This index enables you to identify the georeferenced TIFF images of sounding sheets held by LINZ throughout the SW Pacific region. Some of these sounding sheets date back to the 1950s. The polygons comprising the index show the extent of each original hard copy sheet - not just the soundings shown on the sheet. The attributes attached to each polygon will enable you to view, amongst other attributes, the date and scale of the bathymetric data shown on the sounding sheet. Please refer to the LINZ Bathymetric Index Data Dictionary for further information about the attributes of this dataset. The georeferenced TIFF images are not downloadable from the LINZ Data Service Requests for sounding sheets should be sent to firstname.lastname@example.org with “Hydro Bathy Data” in the subject line. Requests must, as a minimum, specify the id, chart_no and serial_no as shown in the attributes attached to each polygon representing the sounding sheets of interest. The provision of this bathymetric data may be subject to some delay as LINZ confirms with the data owner that they are happy for their data to be released. The owner may attach conditions to the release of their data.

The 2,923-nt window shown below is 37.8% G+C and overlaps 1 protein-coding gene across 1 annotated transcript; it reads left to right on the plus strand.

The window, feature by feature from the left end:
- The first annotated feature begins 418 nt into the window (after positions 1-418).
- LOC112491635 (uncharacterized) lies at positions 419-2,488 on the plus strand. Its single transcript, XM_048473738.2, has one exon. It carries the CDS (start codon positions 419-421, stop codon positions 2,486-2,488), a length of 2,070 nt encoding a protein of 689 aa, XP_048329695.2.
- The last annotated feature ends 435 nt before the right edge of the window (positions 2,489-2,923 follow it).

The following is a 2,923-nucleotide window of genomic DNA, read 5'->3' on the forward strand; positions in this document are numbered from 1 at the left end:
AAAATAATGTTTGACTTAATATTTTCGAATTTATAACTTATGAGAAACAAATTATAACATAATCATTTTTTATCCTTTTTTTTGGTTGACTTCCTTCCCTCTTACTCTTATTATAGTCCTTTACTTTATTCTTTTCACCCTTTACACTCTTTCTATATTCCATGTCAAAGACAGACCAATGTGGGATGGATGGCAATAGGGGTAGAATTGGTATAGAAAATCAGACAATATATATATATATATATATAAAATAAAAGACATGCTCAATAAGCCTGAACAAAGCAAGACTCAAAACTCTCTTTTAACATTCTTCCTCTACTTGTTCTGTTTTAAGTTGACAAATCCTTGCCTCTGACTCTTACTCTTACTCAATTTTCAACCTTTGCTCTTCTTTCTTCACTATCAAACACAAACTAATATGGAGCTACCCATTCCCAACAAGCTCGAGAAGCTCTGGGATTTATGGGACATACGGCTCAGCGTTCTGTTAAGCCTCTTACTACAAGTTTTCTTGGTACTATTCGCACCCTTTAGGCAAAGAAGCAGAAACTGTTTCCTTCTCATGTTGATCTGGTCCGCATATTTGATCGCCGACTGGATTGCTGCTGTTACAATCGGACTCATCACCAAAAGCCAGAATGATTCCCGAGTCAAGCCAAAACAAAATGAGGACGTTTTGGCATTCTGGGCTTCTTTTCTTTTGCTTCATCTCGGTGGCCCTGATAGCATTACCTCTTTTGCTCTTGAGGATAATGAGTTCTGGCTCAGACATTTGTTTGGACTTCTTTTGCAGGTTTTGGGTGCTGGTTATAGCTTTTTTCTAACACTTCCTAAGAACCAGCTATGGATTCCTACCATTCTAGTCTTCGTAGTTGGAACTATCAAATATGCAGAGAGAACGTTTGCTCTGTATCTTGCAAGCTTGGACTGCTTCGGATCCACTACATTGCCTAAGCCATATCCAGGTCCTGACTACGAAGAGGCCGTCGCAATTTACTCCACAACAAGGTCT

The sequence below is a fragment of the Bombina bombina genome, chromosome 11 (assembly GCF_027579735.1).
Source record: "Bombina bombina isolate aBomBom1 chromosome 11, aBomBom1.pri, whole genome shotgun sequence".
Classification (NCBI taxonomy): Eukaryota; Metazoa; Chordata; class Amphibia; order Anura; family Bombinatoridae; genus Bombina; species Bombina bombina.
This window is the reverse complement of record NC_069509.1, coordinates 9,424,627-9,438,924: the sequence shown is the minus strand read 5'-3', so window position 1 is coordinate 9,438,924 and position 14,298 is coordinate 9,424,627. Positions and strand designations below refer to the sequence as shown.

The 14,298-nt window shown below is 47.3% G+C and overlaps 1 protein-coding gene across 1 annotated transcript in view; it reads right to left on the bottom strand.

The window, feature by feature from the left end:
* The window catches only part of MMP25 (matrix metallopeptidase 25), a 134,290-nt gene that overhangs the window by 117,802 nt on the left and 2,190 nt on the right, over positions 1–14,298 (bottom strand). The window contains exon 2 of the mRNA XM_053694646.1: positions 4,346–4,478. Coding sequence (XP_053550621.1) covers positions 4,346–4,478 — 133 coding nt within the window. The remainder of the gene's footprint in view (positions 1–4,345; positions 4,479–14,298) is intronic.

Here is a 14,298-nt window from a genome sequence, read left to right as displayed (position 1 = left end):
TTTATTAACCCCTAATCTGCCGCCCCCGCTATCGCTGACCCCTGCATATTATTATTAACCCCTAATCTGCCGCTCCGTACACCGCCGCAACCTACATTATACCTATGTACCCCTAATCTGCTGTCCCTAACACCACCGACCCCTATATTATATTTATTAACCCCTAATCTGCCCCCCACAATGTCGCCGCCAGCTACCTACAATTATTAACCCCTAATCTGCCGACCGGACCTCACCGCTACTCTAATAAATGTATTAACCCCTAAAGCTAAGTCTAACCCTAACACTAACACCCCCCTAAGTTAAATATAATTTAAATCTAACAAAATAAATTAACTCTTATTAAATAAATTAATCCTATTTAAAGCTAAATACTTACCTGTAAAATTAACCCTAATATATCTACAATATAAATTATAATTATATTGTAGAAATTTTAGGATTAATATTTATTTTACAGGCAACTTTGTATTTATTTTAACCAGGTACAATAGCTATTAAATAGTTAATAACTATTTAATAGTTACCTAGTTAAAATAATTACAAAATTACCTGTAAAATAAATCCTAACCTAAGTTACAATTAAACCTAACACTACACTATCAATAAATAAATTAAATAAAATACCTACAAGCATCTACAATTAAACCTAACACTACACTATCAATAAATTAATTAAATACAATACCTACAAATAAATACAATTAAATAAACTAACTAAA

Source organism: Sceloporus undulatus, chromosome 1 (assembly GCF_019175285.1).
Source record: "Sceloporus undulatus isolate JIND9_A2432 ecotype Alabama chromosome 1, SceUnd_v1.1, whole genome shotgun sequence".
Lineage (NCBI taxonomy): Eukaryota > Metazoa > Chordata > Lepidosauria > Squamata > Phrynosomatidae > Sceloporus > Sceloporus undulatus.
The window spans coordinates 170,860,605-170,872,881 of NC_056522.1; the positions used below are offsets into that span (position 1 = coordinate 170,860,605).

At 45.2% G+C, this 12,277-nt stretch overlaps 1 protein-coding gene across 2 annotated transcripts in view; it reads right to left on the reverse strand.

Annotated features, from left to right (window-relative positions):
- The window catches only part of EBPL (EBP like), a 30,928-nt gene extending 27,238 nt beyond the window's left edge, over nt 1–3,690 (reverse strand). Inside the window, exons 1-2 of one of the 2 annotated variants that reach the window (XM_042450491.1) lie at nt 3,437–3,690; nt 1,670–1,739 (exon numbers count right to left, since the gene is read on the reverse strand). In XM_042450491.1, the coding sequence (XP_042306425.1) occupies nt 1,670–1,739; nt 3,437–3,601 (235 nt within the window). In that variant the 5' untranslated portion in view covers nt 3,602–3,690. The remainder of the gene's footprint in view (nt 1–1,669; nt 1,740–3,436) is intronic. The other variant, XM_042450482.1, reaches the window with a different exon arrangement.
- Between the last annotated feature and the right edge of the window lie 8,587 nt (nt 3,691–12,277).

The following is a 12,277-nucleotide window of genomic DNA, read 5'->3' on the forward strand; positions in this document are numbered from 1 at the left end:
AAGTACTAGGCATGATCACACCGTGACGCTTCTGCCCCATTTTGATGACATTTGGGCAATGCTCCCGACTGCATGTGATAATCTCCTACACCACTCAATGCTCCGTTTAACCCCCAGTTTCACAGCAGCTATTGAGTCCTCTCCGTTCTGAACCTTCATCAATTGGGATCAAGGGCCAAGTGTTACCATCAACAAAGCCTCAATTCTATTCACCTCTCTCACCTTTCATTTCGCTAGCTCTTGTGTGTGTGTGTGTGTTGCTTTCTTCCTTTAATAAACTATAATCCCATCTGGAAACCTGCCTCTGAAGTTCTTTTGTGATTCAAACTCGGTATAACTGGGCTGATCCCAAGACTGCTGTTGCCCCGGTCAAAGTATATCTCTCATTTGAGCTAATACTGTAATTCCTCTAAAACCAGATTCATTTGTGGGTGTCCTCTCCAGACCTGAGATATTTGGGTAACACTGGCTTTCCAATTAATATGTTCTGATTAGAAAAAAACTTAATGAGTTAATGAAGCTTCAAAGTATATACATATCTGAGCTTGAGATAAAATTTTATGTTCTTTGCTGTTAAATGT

National hydrographic offices are responsible for undertaking or commissioning hydrographic surveys to facilitate the production of nautical charts to enable nations to meet their obligations under the International Convention for the Safety of Life at Sea. Traditionally the bathymetric data collected during hydrographic surveys was rendered only as sounding sheets in hard copy form, often as A1 (or larger) sheets. More recently the bathymetric datasets have often been rendered as both sounding sheets and as digital data files, with the provision of sounding sheets diminishing over time. The sounding sheets have been scanned and georeferenced to make them available as TIFF images. This index has been derived from the extents of the georeferenced images and information held in LINZ’s hydrographic information database. LINZ’s bathymetric data is usually based on minimum seabed depth (shoal-biased) values. This means if two soundings are close together we choose the lesser (shallower) one as safety is our primary concern.